[dropcap]E[/dropcap]ating more chocolate improves a nation’s chances of producing Nobel Prize winners – or at least that’s what a recent study appears to suggest. But how much chocolate do Nobel laureates eat, and how could any such link be explained?
The study‘s author, Franz Messerli of Colombia University, started wondering about the power of chocolate after reading that cocoa was good for you.
One paper suggested regular cocoa intake led to improved mental function in elderly patients with mild cognitive impairment, a condition which is often a precursor to dementia, he recalls.
“There is data in rats showing that they live longer and have better cognitive function when they eat chocolate, and even in snails you can show that the snail memory is actually improved,” he says.
So Messerli took the number of Nobel Prize winners in a country as an indicator of general national intelligence and compared that with the nation’s chocolate consumption. The results – published in the New England Journal of Medicine – were striking.
Chocolate consumption and Nobel laureates
“When you correlate the two – the chocolate consumption with the number of Nobel prize laureates per capita – there is an incredibly close relationship,” he says.
“This correlation has a ‘P value’ of 0.0001. This means there is a less than one-in-10,000 probability that this correlation is simply down to chance.”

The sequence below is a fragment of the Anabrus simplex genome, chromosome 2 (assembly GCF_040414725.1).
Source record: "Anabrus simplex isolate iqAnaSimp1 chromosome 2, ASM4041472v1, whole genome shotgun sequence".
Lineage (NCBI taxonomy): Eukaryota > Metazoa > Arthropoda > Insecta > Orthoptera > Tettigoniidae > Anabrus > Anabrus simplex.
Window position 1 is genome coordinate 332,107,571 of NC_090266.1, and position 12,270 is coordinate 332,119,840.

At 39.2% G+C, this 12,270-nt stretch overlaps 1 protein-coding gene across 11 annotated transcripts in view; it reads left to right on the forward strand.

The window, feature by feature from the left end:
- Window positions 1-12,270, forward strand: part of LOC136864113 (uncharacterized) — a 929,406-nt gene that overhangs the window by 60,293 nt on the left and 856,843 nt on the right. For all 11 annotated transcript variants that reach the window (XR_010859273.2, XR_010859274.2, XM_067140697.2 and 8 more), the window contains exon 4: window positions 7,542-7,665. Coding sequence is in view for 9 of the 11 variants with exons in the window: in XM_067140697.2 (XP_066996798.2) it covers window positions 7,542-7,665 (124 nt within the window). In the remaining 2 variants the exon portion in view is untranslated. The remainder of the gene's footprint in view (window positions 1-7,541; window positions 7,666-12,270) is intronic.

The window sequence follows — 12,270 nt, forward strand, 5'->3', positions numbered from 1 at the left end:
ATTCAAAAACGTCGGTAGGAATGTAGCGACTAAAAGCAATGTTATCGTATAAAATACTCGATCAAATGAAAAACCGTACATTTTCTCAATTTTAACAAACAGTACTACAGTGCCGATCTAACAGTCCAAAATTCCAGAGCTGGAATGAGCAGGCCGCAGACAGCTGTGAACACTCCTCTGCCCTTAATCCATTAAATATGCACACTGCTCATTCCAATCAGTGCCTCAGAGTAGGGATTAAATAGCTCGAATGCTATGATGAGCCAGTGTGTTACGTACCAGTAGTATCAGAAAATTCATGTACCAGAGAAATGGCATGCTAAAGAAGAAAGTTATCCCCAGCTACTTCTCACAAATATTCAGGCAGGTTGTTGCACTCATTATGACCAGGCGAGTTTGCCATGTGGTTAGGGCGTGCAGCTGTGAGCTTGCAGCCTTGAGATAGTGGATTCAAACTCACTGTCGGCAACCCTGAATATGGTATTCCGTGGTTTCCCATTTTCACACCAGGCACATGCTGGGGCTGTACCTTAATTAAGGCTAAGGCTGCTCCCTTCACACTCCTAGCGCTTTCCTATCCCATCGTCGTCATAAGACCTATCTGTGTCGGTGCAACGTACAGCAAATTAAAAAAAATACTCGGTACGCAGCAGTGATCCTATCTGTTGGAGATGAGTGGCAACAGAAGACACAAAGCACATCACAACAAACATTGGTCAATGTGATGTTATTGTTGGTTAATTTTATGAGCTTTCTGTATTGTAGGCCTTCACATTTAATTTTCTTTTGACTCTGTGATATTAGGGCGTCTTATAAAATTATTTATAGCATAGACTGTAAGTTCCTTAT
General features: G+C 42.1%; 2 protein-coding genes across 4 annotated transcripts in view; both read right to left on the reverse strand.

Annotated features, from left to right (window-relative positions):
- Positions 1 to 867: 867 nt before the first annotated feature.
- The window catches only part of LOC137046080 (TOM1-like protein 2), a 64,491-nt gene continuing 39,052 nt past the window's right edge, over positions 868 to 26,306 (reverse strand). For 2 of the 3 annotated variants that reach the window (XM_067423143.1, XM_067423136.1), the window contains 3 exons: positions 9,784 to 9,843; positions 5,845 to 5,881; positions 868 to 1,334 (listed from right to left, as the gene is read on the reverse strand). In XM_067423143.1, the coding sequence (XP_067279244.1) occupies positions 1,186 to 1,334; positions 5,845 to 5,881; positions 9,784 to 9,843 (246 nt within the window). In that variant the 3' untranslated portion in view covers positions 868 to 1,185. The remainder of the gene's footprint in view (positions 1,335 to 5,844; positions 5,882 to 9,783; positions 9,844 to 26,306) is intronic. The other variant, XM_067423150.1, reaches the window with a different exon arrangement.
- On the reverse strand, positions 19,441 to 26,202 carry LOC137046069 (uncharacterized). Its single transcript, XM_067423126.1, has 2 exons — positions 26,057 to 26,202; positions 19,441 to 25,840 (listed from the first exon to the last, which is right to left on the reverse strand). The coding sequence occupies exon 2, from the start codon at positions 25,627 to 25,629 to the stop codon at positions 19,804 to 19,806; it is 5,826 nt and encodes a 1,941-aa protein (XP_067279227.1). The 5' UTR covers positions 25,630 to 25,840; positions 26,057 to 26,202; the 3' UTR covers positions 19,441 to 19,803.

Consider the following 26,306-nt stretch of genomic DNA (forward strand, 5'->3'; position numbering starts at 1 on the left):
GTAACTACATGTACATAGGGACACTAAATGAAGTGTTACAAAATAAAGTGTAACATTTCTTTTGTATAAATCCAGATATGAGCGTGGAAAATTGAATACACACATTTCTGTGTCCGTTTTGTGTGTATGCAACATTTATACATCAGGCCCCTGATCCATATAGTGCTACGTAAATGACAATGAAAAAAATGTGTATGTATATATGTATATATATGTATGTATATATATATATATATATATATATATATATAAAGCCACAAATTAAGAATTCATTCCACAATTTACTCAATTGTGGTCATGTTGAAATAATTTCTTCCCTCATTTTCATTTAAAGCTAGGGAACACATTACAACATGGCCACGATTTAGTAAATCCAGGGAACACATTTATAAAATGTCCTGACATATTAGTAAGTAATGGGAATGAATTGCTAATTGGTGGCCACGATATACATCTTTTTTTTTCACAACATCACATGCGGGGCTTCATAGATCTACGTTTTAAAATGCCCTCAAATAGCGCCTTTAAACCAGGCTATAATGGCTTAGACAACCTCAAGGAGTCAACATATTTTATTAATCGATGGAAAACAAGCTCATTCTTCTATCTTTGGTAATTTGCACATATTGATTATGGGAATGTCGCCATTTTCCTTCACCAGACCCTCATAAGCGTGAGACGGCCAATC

It might not surprise you that Switzerland came top of the chocolate-fuelled league of intelligence, having both the highest chocolate consumption per head and also the highest number of Nobel laureates per capita.
Sweden, however, was an anomaly. It had a very high number of Nobel laureates but its people consumed much less chocolate on average.
Messerli has a theory: “The Nobel prize obviously is donated or evaluated in Sweden [apart from the Peace Prize] so I thought that the Swedes might have a slightly patriotic bias.
“Or the other option is that the Swedes are excessively sensitive and only small amounts stimulate greatly their intelligence, so that might be the reason that they have so many Nobel Prize laureates.”
We conducted our own, entirely unscientific, survey to ascertain just how much chocolate Nobel laureates ate.
Christopher Pissarides, from the London School of Economics, reckons his chocolate consumption laid the foundations for his Nobel Prize for Economics in 2010.
“Throughout my life, ever since I was a young boy, chocolate was part of my diet. I would eat it on a daily basis. It’s one of the things I eat to cheer me up.
“To win a Nobel Prize you have to produce something that others haven’t thought about – chocolate that makes you feel good might contribute a